Under a clear fall sky, education advocates gathered on the Capitol steps Wednesday to deliver a message to Pennsylvania lawmakers: It’s raining in public schools.
“For school districts all across the state of Pennsylvania, it’s not already raining — it’s a doggone hurricane,” the Rev. Dwayne Royster, the executive director of POWER Interfaith, a grassroots organization of state congregations, told more than 100 demonstrators holding handmade signs.
He added: “We’ve come to speak truth to those that are in authority today; either do right by our children or find new jobs.”
Blocks away, in Commonwealth Court, Tara Yuricheck, a fifth-grade history teacher at the Panther Valley School District, testified in the school funding trial, which could change how the commonwealth pays for K-12 education.
When asked by an attorney for the plaintiffs in the case if she has the resources to reach every student who passes through her classroom, Yuricheck answered: “No.”
Panther Valley School District, which serves families in Schuylkill and Carbon counties, is one of six petitioner school districts that have sued state officials and executive branch departments to challenge how the General Assembly allocates money to the state’s 500 school districts.
The case, initially dismissed by the Commonwealth Court in 2015 and revived by the state Supreme Court in 2017, pits the schools, a group of parents, the state conference of the NAACP, and the Pennsylvania Association of Rural and Small Schools, against Gov. Tom Wolf, Senate President Pro Tempore Jake Corman, R-Centre, House Speaker Bryan Cutler, R-Lancaster, the Department of Education, Education Secretary Noe Ortega, and the State Board of Education.
The plaintiffs, represented by the Education Law Center, the Public Interest Law Center, and the Los Angeles-based private law firm O’Melveny & Myers, claim the Legislature maintains an inequitable school funding system by using population data from the early 1990s to allocate education funds. They don’t ask for a specific dollar amount in their lawsuit; however, they’ve requested the court rule that the General Assembly enact a new way to pay for public education.
Although Pennsylvania adopted a fair funding formula for appropriations in 2016, it only applies to new education funding. The petitioners argue this methodology violates the education clause in the state constitution, which charges lawmakers with providing a “thorough and efficient system.”
Yuricheck, also a mother of two Panther Valley students, grew up in the district, and while she testified that she cares about her students, a lack of resources has left her struggling to address every child’s needs. Using outdated textbooks in a classroom with 34 students, she can’t reach them all.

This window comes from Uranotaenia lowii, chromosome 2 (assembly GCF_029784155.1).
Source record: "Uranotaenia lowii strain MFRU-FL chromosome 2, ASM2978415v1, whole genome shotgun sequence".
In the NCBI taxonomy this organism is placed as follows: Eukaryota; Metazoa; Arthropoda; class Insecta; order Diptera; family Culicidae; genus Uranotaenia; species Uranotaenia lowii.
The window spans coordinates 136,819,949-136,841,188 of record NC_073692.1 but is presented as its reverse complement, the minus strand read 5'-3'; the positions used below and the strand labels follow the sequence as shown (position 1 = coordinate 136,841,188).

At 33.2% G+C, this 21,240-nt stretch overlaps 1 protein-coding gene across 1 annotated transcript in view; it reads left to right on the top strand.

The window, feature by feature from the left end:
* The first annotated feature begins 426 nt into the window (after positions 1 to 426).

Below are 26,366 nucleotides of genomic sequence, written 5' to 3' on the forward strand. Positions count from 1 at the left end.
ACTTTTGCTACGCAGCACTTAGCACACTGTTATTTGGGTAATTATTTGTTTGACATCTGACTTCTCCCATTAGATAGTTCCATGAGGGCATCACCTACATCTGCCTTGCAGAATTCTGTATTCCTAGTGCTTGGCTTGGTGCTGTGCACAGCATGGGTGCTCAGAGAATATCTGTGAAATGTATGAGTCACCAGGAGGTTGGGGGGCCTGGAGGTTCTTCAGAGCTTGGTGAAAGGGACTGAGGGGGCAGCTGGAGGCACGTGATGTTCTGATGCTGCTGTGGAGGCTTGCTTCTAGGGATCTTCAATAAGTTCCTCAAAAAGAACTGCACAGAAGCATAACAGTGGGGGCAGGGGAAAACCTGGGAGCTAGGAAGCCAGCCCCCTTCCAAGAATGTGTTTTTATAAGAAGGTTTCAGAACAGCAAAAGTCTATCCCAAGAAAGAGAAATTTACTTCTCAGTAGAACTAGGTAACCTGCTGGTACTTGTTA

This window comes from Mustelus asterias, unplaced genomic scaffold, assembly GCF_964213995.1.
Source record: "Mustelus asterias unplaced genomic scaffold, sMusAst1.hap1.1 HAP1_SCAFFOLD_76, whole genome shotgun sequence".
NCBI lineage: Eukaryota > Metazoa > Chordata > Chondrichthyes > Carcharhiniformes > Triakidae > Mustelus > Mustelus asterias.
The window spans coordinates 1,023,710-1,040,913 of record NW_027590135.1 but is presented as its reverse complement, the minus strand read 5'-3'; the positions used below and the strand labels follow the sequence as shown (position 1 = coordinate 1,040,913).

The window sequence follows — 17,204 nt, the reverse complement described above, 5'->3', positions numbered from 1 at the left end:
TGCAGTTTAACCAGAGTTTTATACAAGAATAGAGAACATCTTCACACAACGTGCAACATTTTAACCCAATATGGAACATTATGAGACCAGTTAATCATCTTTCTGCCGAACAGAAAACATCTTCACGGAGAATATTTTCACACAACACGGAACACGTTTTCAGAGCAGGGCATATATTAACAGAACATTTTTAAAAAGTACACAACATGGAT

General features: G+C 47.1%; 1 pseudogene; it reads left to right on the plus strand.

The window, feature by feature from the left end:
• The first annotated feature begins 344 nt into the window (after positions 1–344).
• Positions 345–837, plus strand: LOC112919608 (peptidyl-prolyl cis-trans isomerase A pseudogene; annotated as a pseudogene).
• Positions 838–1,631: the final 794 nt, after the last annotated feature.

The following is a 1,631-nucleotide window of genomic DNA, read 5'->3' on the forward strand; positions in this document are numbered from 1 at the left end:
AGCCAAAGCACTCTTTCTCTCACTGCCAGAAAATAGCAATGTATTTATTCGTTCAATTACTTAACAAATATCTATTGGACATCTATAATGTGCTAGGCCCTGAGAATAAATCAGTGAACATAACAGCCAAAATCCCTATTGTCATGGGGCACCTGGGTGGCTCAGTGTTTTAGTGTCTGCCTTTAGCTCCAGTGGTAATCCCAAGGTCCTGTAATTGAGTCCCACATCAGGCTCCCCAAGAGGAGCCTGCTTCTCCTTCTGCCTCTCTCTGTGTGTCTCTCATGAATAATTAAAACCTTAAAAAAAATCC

As she sat in court Wednesday, Yuricheck said her colleagues were left to cover her instruction, leaving them without scheduled time to prepare lesson plans, respond to parent questions, and schedule meetings — a cycle exacerbated by the COVID-19 pandemic.
“It has its challenges,” she said of her experience teaching in the district, adding that “there’s so much more I want to do for the kids, and I just can’t.”
Though he’s a defendant in the case and has praised previous education investments made by the General Assembly, Wolf agrees that funding disparities affect student success, and he’s called on the Legislature to run all education funds through the modernized formula.
Last week, attorneys for Cutler and Corman said that the legislative branch exceeds its constitutional mandate by investing more in education each year.
But the grassroots organizers who rallied on the Capitol steps said lawmakers have not done enough and issued a charge to legislative leaders to run all education funds through the fair funding model to ensure equitable funding for every student.
“The next time we come to these steps, we will knock on your door,” Jennifer Mattson, a reverend and Lancaster County parent, said. “And we will not stop until the only thing that you have left to do to silence us is to arrest us.”
Mattson added: “And if that continues to fail to get your attention for you to do the right thing, then we’ll do the one thing we know that will get your attention — we will vote you out.”
“Chancellor Mack witnessed firsthand Polk State’s commitment to providing high-quality workforce training and the community partnerships that make it possible for us to ensure that we are producing a highly skilled talent pipeline of professionals who meet our local needs,” Falconetti said. “Thanks to our faculty, staff, and students who provided Chancellor Mack with a warm Polk State welcome, he was able to experience that We are Polk!”
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